Which is worse, letting a rich kid off easy for a heinous crime or allowing an ultra wealthy adult to drain public coffers through bribery? These two scenarios may seem completely unrelated, but they both illustrate the corrupting influence of modern inequality—treating those at the top differently than the rest of the country.
Consider the case of Ethan Couch. Ethan first made headlines in 2013 when at age 16 he drove his car drunk into a crowd of people in Texas, killing four people and injuring many others. While drunk driving is unfortunately not uncommon in the United States, what made Ethan unique was the defense he used in court to get a dramatically reduced sentence. Ethan, through his lawyers, claimed he suffered from “affluenza”—he didn’t know right from wrong because he grew up rich and thus couldn’t be held responsible for his actions. To the astonishment of just about everyone, that worked.
Ethan was sentenced to mere parole instead of prison. Ethan Couch, whose family is worth a reported $15 million, became the embodiment of our unfair treatment of the rich. He recently re-entered headlines after a jaunt through Mexico in violation of parole left him in federal custody. He may, in the end, face jail time.
The public outrage at Ethan’s legal treatment has been understandably intense. Why should someone get off easy simply because they’re rich?
However, much less public outrage has come from another insidious from of affluenza—the legalized tax evasion by the ultra wealthy. According to a blistering new report from The New York Times, “The very richest are able to quietly shape tax policy that will allow them to shield millions, if not billions, of their income.”
This tax evasion is enabled by the army of lobbyists hired by the ultra-wealthy to buy policies that lower their effective tax rate without actually changing the nominal tax rate. This legal corruption costs the wealthy millions of dollars, but saves them billions.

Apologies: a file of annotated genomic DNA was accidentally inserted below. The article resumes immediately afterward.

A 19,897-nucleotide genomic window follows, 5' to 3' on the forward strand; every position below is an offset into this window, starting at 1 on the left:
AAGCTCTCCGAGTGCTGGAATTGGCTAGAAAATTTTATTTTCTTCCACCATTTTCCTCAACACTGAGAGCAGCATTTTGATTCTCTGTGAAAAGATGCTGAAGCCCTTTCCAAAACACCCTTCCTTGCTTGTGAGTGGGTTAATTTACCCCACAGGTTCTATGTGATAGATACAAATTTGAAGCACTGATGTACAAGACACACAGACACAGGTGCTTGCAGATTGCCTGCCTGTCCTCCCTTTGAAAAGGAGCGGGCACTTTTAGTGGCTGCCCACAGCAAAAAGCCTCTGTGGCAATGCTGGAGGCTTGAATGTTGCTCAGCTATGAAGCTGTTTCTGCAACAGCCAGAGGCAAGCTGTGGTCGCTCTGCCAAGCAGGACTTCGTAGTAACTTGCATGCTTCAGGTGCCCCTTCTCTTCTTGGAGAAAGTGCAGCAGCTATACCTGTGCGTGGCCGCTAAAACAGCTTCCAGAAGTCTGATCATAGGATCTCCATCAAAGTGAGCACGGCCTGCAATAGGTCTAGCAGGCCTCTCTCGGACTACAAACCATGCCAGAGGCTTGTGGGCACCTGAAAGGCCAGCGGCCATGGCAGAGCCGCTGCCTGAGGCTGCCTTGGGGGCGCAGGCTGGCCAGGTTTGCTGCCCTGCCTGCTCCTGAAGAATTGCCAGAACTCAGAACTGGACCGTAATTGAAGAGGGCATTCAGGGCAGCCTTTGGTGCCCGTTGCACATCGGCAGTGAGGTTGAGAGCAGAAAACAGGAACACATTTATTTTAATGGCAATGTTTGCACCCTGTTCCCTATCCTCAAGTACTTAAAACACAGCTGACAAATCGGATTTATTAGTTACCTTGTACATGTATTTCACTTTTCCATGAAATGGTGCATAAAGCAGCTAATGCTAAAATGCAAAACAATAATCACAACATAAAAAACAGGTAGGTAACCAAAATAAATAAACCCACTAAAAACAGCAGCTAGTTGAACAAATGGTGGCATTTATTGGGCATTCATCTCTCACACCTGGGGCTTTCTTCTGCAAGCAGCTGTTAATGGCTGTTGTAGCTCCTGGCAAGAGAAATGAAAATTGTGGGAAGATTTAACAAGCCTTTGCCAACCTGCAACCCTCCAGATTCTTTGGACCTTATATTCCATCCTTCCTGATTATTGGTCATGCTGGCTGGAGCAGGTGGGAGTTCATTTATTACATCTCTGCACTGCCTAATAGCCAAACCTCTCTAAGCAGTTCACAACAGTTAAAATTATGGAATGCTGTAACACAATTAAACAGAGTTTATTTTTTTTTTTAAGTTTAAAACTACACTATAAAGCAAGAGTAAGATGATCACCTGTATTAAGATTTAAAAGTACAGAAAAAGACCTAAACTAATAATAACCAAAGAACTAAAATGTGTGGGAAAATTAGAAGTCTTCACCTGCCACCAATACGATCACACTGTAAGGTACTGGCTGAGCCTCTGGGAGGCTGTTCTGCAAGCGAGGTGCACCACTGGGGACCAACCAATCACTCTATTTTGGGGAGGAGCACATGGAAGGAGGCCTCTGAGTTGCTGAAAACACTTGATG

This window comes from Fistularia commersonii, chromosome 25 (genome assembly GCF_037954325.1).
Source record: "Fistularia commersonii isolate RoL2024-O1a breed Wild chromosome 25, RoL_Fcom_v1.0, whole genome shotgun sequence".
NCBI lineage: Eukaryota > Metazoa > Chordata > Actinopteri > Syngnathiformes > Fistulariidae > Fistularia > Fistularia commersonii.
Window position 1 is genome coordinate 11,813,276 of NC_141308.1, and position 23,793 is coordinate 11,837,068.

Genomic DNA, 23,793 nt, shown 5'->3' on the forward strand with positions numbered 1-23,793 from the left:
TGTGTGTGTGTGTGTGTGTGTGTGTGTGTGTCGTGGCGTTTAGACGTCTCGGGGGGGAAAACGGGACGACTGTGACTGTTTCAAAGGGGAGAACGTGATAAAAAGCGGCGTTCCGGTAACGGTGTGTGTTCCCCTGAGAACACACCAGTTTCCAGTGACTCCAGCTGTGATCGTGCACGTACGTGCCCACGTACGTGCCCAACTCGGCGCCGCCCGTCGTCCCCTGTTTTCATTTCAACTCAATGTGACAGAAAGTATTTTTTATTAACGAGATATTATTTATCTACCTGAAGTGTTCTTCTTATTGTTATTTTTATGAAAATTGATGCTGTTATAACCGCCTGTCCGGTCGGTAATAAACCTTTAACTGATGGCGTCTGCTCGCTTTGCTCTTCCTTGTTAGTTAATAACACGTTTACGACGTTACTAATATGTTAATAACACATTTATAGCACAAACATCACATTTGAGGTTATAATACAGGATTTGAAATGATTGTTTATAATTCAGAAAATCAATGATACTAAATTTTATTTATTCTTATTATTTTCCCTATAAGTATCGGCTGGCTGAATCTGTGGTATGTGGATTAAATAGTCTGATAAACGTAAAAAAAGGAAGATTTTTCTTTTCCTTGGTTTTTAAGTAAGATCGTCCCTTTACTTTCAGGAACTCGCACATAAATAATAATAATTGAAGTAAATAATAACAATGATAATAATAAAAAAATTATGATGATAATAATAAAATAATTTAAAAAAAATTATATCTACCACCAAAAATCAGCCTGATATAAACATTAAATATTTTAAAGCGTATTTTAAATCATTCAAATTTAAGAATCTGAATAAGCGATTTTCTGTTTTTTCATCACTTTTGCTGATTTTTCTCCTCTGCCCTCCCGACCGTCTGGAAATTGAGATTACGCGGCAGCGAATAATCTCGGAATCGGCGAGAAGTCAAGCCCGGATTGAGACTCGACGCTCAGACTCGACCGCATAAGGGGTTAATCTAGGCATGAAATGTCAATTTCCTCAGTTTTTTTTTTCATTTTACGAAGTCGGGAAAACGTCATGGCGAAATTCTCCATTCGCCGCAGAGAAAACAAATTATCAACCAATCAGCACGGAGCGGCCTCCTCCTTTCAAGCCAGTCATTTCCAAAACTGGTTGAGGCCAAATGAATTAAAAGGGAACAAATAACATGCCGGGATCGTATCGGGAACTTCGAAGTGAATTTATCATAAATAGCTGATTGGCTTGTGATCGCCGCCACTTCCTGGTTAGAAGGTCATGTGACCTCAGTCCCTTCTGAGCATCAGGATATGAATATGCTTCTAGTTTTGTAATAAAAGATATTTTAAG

While tax rates did not change from 2008 to 2012, the effective rate paid by the top 0.01 percent dropped by 15 percent!
The methods they use to accomplish this are complex and the impact can be hard to see as clearly as, say, a manslaughter case. Some may even consider it a victimless crime.
What is the result of this unfair tax treatment? As former Supreme Court Justice Oliver Homes put it, “Taxes are the price we pay for a civilized society.” He might have added were he alive today, that massive tax evasion is the path to the breakdown of civilized society.
By appropriating billions in federal revenue, the wealthy starve important programs of critically important funding. Programs like Head Start, a program that provides early childhood education to low-income children, is consistently underfunded. Put differently, important public programs are starved so the ultra wealthy can become even wealthier.
The public outrage (and mocking) inspired by Ethan Couch is an inspiring sign that Americans are unwilling to accept a two tiered criminal justice system for the rich and the rest of us. We should extend this outrage to the two-tiered federal tax system that benefits the wealthy at the expense of the rest of us.
Josh Hoxie is director of the Project on Opportunity and Taxation at the Institute for Policy Studies and co-editor of Inequality.org.